The Space Between Home And Today
7/24/2008 - Review by: Etiam
Not a groundbreaking release today nor a critical classic
The Space Between Home And Today
Company: Paragon Records
Genre: Extreme, death, grind
It would be easy to dismiss Biolich if they had released this EP today, since their frenetic synthesis of brutal death vocals and tuning with grindcore rhythms is reaching a saturation point in the scene. But 'The Space Between Home And Today' appeared in 2005, following eight years of demos dating back to 1997, and proved to be the band's final release. On 'The Space...', Biolich culled together the cream of their post-millennium crop, including relatively early tracks like 'Extensive Autumn Necrony' and 'Time Kills Everything', on a six-track EP and gave it a decent packaging job to boot. Biolich's music is a genre mish-mash, drawing on metalcore, death metal, grind, crust, and just about anything else they could get their hands on. The tremendously low vocals reflect Biolich's appreciation for for Finland's cult phenom Demilich, whose Antti Boman set the standard for stomach belchers across the land. At other times the metalcore gang vocal influence is favored, but never to a mawkish or excessive extent, while at still other points they use a revolting retch halfway between a holler and a burp. These further distance Biolich from the standard deathcore crowd, as do the first moments of 'Time Kills Everything' and the entirety of the seven-minute 'Ikon Sumo', which fall in the dreamy realm in between ambient, hip hop beats, and dance.
The production of 'The Space...' is competent and rather good for a debut EP, but its rough edges are still enough to convey the immediacy and authenticity of the performances. It also raises the question of just how clean modern production is supposed to be. This genre is typified by schizophrenic song structures and shattering catharses, but pandemic overproduction (along with overexposure) has desensitized the audience so thoroughly that we take bowel-growls and arthritis-inducing scales as matters of course. 'The Space...' was mixed for balance without losing its bite, and in doing so it injects the viscera back into core's guts.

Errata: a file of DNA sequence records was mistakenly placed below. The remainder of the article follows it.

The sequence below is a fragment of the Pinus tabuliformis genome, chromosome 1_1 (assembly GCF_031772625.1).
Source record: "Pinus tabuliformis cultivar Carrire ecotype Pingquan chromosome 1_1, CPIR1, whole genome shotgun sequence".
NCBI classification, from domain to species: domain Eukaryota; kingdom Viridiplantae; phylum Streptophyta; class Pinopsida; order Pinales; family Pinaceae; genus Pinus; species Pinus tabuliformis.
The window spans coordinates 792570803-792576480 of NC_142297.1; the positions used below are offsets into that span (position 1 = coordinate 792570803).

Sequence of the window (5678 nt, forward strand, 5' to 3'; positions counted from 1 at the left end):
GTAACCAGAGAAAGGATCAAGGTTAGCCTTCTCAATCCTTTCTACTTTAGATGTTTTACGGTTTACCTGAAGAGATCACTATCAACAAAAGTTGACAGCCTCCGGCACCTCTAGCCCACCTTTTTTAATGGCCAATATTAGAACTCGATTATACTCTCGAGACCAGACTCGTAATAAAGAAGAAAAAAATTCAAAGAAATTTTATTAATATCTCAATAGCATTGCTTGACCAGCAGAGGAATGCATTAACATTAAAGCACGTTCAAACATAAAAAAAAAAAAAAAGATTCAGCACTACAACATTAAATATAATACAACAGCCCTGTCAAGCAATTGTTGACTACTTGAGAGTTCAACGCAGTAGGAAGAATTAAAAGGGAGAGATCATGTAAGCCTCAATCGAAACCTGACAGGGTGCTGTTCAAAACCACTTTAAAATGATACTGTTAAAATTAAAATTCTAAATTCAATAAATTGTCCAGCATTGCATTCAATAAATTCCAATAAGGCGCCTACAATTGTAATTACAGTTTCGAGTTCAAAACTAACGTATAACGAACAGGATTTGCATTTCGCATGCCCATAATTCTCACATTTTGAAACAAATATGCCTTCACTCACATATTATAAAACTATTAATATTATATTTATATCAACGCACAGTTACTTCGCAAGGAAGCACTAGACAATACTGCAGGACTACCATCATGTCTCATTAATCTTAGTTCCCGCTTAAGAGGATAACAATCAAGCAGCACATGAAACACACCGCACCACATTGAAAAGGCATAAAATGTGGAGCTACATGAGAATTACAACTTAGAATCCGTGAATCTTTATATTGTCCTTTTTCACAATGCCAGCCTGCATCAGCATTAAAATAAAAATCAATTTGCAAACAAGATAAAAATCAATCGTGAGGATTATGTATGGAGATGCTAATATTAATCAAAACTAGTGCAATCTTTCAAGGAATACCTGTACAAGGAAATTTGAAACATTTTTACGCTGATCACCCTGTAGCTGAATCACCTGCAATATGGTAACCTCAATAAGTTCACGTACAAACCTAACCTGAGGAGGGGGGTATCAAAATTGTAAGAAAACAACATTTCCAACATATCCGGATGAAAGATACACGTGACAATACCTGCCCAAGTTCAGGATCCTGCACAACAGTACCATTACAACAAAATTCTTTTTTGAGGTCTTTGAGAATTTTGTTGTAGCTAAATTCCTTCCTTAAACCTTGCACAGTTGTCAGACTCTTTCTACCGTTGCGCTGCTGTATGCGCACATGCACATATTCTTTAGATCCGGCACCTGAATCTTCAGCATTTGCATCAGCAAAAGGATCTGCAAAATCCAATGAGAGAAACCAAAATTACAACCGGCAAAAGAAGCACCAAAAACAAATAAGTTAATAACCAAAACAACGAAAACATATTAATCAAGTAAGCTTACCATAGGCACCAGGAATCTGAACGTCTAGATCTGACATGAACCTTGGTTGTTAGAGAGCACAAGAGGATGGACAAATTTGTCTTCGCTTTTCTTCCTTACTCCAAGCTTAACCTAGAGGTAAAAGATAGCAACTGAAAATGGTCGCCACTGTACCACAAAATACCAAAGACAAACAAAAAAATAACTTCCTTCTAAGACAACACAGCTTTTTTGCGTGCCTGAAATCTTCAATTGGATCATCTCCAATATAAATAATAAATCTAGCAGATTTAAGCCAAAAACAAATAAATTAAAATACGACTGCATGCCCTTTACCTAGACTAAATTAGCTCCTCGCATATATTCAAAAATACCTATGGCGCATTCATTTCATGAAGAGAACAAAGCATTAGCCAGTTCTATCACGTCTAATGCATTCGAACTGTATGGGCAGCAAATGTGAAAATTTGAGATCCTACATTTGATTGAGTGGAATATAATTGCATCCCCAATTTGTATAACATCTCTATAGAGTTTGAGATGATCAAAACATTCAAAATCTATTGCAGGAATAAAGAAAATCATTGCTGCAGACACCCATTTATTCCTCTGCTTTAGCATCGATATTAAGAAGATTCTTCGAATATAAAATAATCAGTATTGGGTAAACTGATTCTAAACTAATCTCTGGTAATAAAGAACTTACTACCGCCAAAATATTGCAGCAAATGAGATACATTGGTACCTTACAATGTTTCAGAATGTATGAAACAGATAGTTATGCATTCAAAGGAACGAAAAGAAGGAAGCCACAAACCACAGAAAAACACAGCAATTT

Despite its hodgepodge nature, 'The Space...' is not a groundbreaking release today nor one that is destined to be much of a critical classic. Bands like Animosity have embraced hip-hop, HORSE The Band electronica, and any number of other young urbanites have exploited so many remaining combinations of genres that 'ironicore' may soon be more than a hypothetical jibe. Also, the group's songwriting dynamic is no more than passable, rendering 'The Space...' memorable more for its idiosyncrasies than its quality. Nevertheless, it still serves to remind us that the core-affiliated genres can and have been forward-thinking, and that such an underground existed before Between the Buried and Me.
Biolich - The Space Between Home And Today - 2005 - Autopsy Kitchen
1. Morals Like Frozen Piss
2. Extensive Autumn Necrony
3. Twin Faced Exorcism
4. Time Kills Everything
5. Ikon Sumo
6. Unfortunately They Don't Allow Us to Store Bodies in the Dumpsters At Work
An odd one, this Biolich release. I suppose you could consider it to be an EP though, to be fair, at just over 25 minutes it is not much shorter than your average full-length Deicide album (or, for that matter, Reign In Blood). It is much more of a mind fuck than anything Deicide or Slayer have put out, though. Lots of blasting, pinch harmonics, time changes, jagged riffing, and a healthy does of melody are the ingredients making up this particular grindcore stew. Think bands like Demilich, early Disharmonic Orchestra or Disastrous Murmur but with much better chops. The riff about 3 and a half minutes into “Extensive Autumn Necrony” could have been lifted from an INCANTATION album. Shall I continue with the comparisons? Since just about everything these days is derivative, why not? Picture a less-angular Meshuggah with a touch of latter-day Gorguts, but organic like Obscura rather than jagged like From Wisdom to Hate. There is a great use of dissonance throughout, and just when you think you might be getting used to the formula, Biolich toss out “Ikon Sumo,” a moody, atmospheric electronica piece that is all the more effective falling between so much bizarre grindcore like someone dropping a big old rock right in the middle of a bowl of soup.
What’s with all the food analogies? I must be hungry.
--Al Kikuras 02.22.07